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The Lazarus Project Summary & Study Guide

Aleksandar Hemon
This Study Guide consists of approximately 39 pages of chapter summaries, quotes, character analysis, themes, and more - everything you need to sharpen your knowledge of The Lazarus Project.
This section contains 694 words
(approx. 2 pages at 400 words per page)
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The Lazarus Project Summary & Study Guide Description

The Lazarus Project Summary & Study Guide includes comprehensive information and analysis to help you understand the book. This study guide contains the following sections:

This detailed literature summary also contains Quotes and a Free Quiz on The Lazarus Project by Aleksandar Hemon.

NOTE: Due to the nature and structure of this novel, this study guide references page numbers instead of chapter numbers. This guide refers specifically to the Riverhead/Penguin Books First Trade Paperback Edition, May 2009.

“The Lazarus Project” is a combination historical-contemporary novel by Aleksandar Hemon, which recounts the efforts of modern-day journalist Bosnian-American Vladimir Brik to get to the bottom of the 1908 killing of suspected anarchist Lazarus Averbuch. The novel alternates between the years 1908 and 2004, telling the stories of the aftermath of Lazarus’s killing, and Brik’s investigation, concurrently.

On March 2, 1908, 19-year-old Lazarus Averbuch, a Jewish immigrant from Eastern Europe, goes to the home of Chicago Police Chief George Shippy. Upon being given a letter by Lazarus, and discovering that Lazarus is armed, Shippy opens fire himself. His son comes rushing down the stairs just as Shippy’s police driver enters the room. In the confusion, Shippy accidentally shoots his own son and his driver, while the driver and Shippy shoot and kill Lazarus. A search is immediately conducted for more information about Lazarus, during which time it is discovered he is a member of the anarchist movement, and he was apparently in a suicide pact with anarchist associate Isador Maron.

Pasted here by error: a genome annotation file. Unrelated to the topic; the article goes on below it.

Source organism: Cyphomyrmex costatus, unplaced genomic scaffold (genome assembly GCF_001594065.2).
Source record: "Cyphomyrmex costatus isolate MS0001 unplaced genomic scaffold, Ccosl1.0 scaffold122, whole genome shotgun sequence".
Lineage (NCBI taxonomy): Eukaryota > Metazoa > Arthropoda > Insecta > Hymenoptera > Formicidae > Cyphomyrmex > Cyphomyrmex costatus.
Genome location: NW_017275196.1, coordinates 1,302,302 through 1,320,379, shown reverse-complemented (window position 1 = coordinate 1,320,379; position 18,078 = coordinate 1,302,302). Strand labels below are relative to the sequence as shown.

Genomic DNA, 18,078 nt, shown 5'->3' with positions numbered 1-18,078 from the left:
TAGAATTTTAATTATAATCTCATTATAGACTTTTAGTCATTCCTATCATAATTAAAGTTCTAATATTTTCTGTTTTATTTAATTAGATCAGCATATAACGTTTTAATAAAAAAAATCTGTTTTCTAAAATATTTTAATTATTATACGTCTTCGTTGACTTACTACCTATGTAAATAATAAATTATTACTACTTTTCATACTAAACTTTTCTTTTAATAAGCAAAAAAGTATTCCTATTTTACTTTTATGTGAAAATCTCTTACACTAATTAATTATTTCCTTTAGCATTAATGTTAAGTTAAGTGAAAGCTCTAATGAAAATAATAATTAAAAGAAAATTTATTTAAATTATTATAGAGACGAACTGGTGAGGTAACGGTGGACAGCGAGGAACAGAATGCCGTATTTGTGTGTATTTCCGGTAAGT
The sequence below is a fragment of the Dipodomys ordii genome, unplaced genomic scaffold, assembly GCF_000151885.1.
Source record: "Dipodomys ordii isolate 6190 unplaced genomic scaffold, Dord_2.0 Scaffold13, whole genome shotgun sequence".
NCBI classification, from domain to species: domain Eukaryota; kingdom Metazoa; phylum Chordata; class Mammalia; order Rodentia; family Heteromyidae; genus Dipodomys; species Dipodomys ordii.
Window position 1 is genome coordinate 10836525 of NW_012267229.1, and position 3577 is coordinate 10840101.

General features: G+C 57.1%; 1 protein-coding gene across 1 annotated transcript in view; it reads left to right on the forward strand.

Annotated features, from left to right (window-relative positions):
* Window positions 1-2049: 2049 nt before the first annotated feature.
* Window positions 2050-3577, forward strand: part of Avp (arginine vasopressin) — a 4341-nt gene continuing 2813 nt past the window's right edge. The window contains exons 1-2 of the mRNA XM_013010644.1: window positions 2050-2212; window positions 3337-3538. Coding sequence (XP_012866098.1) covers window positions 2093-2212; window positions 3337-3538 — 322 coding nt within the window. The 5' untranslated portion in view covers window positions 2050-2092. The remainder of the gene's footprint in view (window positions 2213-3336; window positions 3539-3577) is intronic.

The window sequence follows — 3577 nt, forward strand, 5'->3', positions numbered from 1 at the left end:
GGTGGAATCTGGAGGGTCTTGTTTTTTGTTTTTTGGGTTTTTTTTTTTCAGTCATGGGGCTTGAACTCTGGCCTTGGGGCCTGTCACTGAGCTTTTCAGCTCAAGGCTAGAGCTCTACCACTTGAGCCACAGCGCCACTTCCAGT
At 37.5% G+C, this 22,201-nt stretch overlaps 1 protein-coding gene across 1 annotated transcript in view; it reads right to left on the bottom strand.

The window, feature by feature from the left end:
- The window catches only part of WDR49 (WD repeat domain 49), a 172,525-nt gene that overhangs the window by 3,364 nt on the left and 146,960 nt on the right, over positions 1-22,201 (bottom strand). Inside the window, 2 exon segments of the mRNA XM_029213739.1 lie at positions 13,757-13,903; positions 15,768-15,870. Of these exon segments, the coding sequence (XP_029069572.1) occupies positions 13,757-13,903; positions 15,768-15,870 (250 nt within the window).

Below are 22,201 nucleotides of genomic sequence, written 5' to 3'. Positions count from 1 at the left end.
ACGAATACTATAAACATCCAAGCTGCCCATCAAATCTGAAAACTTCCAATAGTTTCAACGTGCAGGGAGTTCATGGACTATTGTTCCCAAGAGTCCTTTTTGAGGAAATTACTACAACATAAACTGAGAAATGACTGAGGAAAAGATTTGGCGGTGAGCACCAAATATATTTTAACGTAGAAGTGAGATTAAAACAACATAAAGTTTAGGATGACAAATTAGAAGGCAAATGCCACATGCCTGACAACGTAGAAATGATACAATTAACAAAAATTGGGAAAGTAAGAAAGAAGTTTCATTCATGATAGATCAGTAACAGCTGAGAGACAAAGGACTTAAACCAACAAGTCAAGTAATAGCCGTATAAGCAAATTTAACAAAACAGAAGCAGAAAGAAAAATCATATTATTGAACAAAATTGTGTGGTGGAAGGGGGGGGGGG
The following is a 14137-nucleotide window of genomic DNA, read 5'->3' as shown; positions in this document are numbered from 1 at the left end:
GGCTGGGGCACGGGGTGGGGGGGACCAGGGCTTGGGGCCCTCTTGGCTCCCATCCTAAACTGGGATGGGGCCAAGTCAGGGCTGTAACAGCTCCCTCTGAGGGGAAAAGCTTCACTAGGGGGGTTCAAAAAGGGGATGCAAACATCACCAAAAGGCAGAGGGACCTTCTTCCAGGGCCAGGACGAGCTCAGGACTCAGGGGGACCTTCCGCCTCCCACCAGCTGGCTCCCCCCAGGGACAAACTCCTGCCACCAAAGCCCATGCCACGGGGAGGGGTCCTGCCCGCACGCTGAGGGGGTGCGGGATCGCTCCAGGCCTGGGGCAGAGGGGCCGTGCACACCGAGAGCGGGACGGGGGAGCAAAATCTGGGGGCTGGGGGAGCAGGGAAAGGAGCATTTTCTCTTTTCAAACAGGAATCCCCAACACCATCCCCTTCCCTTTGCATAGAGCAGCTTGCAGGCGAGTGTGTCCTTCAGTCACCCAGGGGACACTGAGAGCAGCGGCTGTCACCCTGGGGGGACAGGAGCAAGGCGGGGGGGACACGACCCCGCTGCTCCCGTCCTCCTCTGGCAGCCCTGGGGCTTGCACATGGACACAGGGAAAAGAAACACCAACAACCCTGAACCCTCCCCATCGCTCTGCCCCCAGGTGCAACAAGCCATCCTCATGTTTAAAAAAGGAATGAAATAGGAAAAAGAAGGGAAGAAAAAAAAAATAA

Among those questioned is Olga, the older sister of Lazarus. She denies having any knowledge of Lazarus’s anarchist activities as well as any knowledge of where Isador has gone. Olga is beside herself with grief after what has happened to her brother. She later discovers Isador hiding in the cesspit of the outhouse. She gives him shelter by hiding him in her wardrobe. Olga demands to know how Isador could have dragged her brother into anarchism. Isador says that Lazarus was his own person, and made his own decisions. He tells her that there is more to the killing of Lazarus that meets the eye, and that it is being used as an excuse to drum up anti-immigrant support. When Lazarus’s body is buried unceremoniously in potter’s field and stolen by grave robbers to be sold for medical study, public concern mounts. The police recover the body, though many organs are missing. They request Olga attend the reburial as a statement of supporting law and order, as well as to keep calls for violence on both sides down. Olga reluctantly agrees only when immigrants siding with the police agree to smuggle Isador to Canada.

In Chicago nearly 100 years later, Brik has accidentally stumbled across the little-remembered story of Lazarus’s death and has decided to write a book about it and the immigrant experience. Unable to find out much about Lazarus in Chicago because so much has changed and been forgotten, Lazarus’s old friend, photographer Rora suggests traveling to Ukraine and Moldova to learn about Lazarus’s roots. With a grant in hand for the project, Brik and Rora travel to Bosnia, Ukraine, and Moldova. Having both survived the genocide in Bosnia some years before, both men are sensitive to the importance of cultural diversity and are haunted by the past the way the Jews of Eastern Europe are after the repeated pogroms they endured. One such pogrom led to the death of the father of Olga and Lazarus, prompting their mother and older siblings to send them on to America.

As Brik comes to learn, the message for Shippy that Lazarus carried was a warning from Lazarus’s employer that Emma Goldman, leader of the anarchist movement, was coming to Chicago. It is believed it was the employer’s way of trying keep Lazarus out of trouble. Brik learns that the devastated Olga later returned to Europe, where she was presumably killed during the Holocaust. As Brik and Rora travel back to Sarajevo to wrap up their journey, Rora is gunned down. The official account in the papers is that Rora was killed by a drug addict who stole and sold Rora’s camera for drug money. Brik, however, believes the killing was orchestrated by people Rora had crossed paths with during the war in the early 1990s who believed Rora took pictures of something he should not have, most probably a murder.

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This section contains 694 words
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